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Monday May 19, 2014 MYT 12:00:00 AM
Monday May 19, 2014 MYT 7:50:35 AM
Sri Lankan policewomen march during a Victory Day parade in the southern town of Matara on May 18, 2014. - AFP
MATARA (Sri Lanka): President Mahinda Rajapakse led celebrations at a major victory parade to mark the fifth anniversary of the end of Sri Lanka’s Tamil separatist war, after banning commemorations for its victims.
As the envoys of Western nations stayed away from the parade, a defiant Rajapakse insisted he would not bow to pressure from foreign critics who are pushing him to investigate claims that tens of thousands of people died in the final stages of the conflict.
“Some governments are blind, deaf and dumb. They are opposed to our celebrating this victory,” Rajapakse said in a televised speech from Matara, his birthplace in the Sinhalese heartland of the island’s south.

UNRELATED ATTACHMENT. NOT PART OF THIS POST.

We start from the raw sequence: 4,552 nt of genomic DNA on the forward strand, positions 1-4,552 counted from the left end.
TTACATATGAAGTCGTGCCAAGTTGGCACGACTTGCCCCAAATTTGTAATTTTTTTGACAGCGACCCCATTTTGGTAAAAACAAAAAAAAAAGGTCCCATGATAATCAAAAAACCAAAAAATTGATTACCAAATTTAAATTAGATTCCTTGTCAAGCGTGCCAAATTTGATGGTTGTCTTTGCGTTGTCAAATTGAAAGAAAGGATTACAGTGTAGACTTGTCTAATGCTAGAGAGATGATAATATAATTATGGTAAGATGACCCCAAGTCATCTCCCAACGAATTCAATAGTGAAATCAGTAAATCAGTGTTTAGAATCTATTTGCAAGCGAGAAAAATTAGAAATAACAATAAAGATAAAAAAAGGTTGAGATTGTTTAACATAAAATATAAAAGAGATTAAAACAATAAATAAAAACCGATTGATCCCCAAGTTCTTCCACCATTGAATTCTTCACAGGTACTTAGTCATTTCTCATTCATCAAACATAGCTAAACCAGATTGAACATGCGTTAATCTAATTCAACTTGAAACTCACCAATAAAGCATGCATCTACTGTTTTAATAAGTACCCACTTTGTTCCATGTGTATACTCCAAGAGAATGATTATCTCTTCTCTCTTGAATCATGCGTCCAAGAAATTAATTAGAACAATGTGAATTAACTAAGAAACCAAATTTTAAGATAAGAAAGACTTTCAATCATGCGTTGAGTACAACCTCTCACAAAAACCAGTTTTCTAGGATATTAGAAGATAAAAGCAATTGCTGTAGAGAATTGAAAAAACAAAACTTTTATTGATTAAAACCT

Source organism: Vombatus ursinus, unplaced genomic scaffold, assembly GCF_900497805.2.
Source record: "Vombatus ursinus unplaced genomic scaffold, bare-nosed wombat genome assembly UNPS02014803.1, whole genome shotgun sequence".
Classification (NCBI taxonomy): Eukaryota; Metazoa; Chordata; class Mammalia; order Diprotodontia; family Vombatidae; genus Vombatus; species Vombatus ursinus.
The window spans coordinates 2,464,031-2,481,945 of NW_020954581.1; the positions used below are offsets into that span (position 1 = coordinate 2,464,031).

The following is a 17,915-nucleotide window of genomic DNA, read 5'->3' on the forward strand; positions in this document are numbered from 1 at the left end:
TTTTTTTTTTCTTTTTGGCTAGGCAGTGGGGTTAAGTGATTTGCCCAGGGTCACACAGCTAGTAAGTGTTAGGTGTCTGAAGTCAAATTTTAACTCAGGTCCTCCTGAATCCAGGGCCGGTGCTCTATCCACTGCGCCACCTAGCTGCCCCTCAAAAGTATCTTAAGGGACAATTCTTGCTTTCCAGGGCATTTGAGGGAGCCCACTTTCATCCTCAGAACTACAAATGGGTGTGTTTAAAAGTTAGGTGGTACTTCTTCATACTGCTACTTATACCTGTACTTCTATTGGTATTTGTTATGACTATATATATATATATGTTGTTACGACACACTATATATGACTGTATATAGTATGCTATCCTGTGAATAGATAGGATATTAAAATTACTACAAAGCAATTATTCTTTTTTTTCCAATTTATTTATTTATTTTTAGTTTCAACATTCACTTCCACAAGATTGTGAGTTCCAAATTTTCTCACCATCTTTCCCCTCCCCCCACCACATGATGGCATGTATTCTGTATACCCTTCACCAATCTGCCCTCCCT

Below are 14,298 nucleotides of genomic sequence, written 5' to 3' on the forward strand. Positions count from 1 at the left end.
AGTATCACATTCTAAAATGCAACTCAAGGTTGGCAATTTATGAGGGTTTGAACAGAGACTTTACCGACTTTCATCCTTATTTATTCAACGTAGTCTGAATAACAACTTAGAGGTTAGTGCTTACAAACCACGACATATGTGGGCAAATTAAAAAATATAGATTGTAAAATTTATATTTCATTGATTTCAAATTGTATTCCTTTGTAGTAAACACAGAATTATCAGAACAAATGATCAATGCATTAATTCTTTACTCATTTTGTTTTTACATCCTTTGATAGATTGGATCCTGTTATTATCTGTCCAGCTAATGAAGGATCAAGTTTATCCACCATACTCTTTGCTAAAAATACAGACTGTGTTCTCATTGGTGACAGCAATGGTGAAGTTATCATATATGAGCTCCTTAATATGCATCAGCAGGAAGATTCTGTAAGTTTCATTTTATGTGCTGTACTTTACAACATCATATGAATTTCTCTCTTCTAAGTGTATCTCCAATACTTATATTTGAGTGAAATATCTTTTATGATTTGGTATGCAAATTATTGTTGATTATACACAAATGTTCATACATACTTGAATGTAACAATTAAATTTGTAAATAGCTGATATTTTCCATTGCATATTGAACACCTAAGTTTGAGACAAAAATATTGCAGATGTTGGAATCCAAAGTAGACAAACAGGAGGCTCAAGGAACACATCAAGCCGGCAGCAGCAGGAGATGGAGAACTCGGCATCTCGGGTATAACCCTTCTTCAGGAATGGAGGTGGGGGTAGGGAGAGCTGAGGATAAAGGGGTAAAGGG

“We are not celebrating victory in a war, we are celebrating peace. Irrespective of who opposes this, or who stays away, we will always commemorate this day,” he added.
The 37-year conflict effectively ended on May 18, 2009, when troops killed the Tamil Tiger rebels’ supremo Velupillai Prabhakaran in a brutal assault on the northern town of Mullaittivu.
The UN has estimated that at least 100,000 people died in the entire conflict, about 40,000 of them in the final months of fighting.
Rajapakse however has denied any civilians were killed in the finale and is resisting calls for an international inquiry into claims that troops killed thousands of civilians who had been herded into no-fire zones.
His administration has also ordered a ban on all commemorations this weekend.
Police on Friday broke up a remembrance service that was being held in council offices in the battle-scarred northern town of Jaffna.
Around 7,500 troops took part in yesterday’s parade which featured tanks, gunboats and military aircraft.
Canada, a strong critic of Sri Lanka’s war record, had announced its top envoy in Colombo would boycott the parade while the top diplomats from other Western powers, including the United States and former colonial power Britain, were conspicuous by their absence.
Canadian High Commissioner (ambassador) Shelley Whiting said in a statement to a local newspaper on Friday that the parade was inappropriate because the government should be concentrating on reconciliation. — AFP
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